IL–10 was generally known as an immunosuppressive cytokine which mainly promoted the proliferation and metastasis of tumor cells . However, IL–10 was newly found to active anti-tumor immunity in tumor microenvironment . Our results showed that high level of IL–10 in serum was associated with worse 1, 3, and 5-year OS and worse 1-year DFS for 21 studies analyzed totally, suggesting IL–10 is a potential biomarker for the prognosis evaluation and IL-10-targeted therapy. We believe that our study provides significative statistical evidence to declare the important prognostic value of IL–10 as a tumor promoter in cancer patients for the first time.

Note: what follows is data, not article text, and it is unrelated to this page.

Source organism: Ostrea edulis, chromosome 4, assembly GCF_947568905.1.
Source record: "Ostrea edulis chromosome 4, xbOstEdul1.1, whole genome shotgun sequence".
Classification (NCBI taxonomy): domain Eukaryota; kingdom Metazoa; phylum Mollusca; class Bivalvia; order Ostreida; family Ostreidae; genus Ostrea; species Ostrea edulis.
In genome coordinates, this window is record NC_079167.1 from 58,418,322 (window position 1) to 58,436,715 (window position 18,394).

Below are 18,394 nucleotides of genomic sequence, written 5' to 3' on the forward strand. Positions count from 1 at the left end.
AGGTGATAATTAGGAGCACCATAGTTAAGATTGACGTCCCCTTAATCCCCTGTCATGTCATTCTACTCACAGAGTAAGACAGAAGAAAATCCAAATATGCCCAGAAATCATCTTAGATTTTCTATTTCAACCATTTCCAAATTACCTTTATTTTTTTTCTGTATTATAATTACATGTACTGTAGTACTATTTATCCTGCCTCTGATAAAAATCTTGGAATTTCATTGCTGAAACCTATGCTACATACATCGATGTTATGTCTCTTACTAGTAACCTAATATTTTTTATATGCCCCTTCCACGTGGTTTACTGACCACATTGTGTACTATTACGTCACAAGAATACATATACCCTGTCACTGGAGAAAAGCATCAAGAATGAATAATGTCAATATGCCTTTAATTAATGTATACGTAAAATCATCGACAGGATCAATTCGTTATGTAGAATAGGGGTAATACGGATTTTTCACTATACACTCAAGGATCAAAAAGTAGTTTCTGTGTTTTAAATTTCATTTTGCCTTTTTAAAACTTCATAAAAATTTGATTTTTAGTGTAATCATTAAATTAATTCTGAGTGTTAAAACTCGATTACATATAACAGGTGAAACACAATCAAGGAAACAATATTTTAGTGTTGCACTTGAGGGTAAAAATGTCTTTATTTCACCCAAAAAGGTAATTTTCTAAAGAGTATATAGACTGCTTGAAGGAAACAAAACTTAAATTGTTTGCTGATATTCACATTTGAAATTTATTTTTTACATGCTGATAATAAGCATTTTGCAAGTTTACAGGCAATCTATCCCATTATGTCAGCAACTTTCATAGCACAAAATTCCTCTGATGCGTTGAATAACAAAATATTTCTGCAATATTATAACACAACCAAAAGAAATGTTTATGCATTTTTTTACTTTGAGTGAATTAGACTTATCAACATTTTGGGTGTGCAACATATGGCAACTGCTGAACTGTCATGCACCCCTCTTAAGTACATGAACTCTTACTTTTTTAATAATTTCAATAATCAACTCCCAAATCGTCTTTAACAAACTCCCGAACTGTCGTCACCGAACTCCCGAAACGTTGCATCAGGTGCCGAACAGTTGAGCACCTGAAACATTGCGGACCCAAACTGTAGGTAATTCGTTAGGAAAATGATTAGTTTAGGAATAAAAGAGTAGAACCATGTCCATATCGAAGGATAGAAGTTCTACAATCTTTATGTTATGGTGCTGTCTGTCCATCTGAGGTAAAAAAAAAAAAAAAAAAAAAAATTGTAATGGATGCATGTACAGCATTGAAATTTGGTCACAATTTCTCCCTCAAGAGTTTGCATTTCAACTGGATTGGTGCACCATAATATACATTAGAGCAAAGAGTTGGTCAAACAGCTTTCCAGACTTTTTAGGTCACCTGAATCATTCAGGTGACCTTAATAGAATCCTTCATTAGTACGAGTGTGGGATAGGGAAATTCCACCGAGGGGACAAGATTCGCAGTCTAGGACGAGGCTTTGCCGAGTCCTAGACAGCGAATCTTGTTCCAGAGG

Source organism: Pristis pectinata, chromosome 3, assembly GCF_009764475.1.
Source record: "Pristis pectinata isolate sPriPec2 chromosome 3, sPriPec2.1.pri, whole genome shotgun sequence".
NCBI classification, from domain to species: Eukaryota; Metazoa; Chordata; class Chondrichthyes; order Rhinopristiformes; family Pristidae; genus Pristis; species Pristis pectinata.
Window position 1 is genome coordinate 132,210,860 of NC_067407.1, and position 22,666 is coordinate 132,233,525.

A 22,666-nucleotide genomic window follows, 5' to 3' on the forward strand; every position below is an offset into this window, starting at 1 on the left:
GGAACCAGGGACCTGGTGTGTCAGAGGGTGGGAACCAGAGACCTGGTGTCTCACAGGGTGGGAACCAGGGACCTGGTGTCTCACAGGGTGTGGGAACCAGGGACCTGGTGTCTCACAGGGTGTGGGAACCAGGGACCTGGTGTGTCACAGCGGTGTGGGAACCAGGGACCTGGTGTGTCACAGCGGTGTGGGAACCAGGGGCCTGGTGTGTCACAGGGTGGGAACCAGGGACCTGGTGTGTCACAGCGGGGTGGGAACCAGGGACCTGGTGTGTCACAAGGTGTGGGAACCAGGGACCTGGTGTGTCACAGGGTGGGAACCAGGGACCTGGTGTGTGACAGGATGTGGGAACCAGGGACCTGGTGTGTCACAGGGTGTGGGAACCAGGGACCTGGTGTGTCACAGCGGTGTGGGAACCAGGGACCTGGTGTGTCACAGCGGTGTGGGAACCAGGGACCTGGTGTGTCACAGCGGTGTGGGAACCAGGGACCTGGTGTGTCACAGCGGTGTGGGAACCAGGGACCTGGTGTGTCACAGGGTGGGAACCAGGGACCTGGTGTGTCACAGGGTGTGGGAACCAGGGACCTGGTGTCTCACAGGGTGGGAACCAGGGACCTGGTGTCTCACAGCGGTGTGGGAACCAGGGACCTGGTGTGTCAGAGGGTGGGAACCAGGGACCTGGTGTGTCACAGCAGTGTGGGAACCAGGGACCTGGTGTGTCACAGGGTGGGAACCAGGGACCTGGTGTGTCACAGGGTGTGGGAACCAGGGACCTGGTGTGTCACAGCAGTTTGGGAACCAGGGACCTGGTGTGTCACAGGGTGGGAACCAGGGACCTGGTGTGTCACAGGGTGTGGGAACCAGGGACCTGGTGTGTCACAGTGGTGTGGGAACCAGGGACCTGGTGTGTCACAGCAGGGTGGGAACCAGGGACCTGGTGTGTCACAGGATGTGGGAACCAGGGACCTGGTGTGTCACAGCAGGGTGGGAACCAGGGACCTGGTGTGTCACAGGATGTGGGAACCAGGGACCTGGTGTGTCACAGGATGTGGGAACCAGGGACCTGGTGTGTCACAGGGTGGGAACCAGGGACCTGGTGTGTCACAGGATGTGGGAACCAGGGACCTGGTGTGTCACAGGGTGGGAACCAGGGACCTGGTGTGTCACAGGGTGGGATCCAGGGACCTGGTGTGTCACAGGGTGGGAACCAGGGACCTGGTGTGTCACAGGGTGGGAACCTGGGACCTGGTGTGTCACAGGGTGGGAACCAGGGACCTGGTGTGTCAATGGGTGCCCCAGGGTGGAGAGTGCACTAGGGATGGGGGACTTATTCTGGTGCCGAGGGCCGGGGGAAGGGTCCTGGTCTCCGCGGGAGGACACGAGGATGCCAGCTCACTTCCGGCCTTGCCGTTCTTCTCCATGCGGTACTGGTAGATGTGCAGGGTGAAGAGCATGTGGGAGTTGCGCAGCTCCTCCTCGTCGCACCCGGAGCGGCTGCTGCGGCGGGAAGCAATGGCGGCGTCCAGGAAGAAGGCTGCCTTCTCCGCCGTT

Actually, IL–10 has been explored as a novel therapeutic target for a long time. Significant restrain of colon and breast tumors in mice was induced by delivery of anti-IL-10-receptor antibody in combination with CpG and CCL16, which supported the effectiveness of anti-IL–10 therapy . In contrast, a recent study reported that recombined IL–10 induced tumor rejections by specifically targeting the tumor-infiltrating memory CD8+ T cells to activate the anti-tumor immune response . Therefore, applying IL–10 antagonist or recombinant IL–10 is still a matter of some debate. Our findings provide statistical evidence for this argument. High level of serum IL–10 showed poor prognosis of cancer patients, suggesting IL–10 antagonist may be a novel therapeutic technique for clinical treatment of cancer patients.